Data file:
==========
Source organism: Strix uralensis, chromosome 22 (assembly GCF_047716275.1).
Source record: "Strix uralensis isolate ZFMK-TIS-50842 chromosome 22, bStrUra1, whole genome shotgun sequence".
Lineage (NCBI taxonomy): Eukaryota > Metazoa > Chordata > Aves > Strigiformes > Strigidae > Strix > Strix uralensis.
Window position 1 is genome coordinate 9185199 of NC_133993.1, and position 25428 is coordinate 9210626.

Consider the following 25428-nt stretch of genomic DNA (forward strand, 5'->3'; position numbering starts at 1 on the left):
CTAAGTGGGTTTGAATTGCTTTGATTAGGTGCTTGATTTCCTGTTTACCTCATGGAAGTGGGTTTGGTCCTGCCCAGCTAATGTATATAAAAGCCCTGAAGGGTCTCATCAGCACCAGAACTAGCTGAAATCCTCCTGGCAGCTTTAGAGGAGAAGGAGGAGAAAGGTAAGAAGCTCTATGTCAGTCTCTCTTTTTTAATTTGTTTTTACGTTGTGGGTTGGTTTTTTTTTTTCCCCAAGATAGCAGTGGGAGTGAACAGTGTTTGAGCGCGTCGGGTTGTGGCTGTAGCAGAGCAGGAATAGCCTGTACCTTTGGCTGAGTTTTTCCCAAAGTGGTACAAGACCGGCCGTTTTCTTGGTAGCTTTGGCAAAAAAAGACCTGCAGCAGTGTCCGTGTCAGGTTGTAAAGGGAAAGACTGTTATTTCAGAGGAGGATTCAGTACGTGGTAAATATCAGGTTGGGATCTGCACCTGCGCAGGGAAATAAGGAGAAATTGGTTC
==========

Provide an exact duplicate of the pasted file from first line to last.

Source organism: Strix uralensis, chromosome 22 (assembly GCF_047716275.1).
Source record: "Strix uralensis isolate ZFMK-TIS-50842 chromosome 22, bStrUra1, whole genome shotgun sequence".
Lineage (NCBI taxonomy): Eukaryota > Metazoa > Chordata > Aves > Strigiformes > Strigidae > Strix > Strix uralensis.
Window position 1 is genome coordinate 9185199 of NC_133993.1, and position 25428 is coordinate 9210626.

Consider the following 25428-nt stretch of genomic DNA (forward strand, 5'->3'; position numbering starts at 1 on the left):
CTAAGTGGGTTTGAATTGCTTTGATTAGGTGCTTGATTTCCTGTTTACCTCATGGAAGTGGGTTTGGTCCTGCCCAGCTAATGTATATAAAAGCCCTGAAGGGTCTCATCAGCACCAGAACTAGCTGAAATCCTCCTGGCAGCTTTAGAGGAGAAGGAGGAGAAAGGTAAGAAGCTCTATGTCAGTCTCTCTTTTTTAATTTGTTTTTACGTTGTGGGTTGGTTTTTTTTTTTCCCCAAGATAGCAGTGGGAGTGAACAGTGTTTGAGCGCGTCGGGTTGTGGCTGTAGCAGAGCAGGAATAGCCTGTACCTTTGGCTGAGTTTTTCCCAAAGTGGTACAAGACCGGCCGTTTTCTTGGTAGCTTTGGCAAAAAAAGACCTGCAGCAGTGTCCGTGTCAGGTTGTAAAGGGAAAGACTGTTATTTCAGAGGAGGATTCAGTACGTGGTAAATATCAGGTTGGGATCTGCACCTGCGCAGGGAAATAAGGAGAAATTGGTTC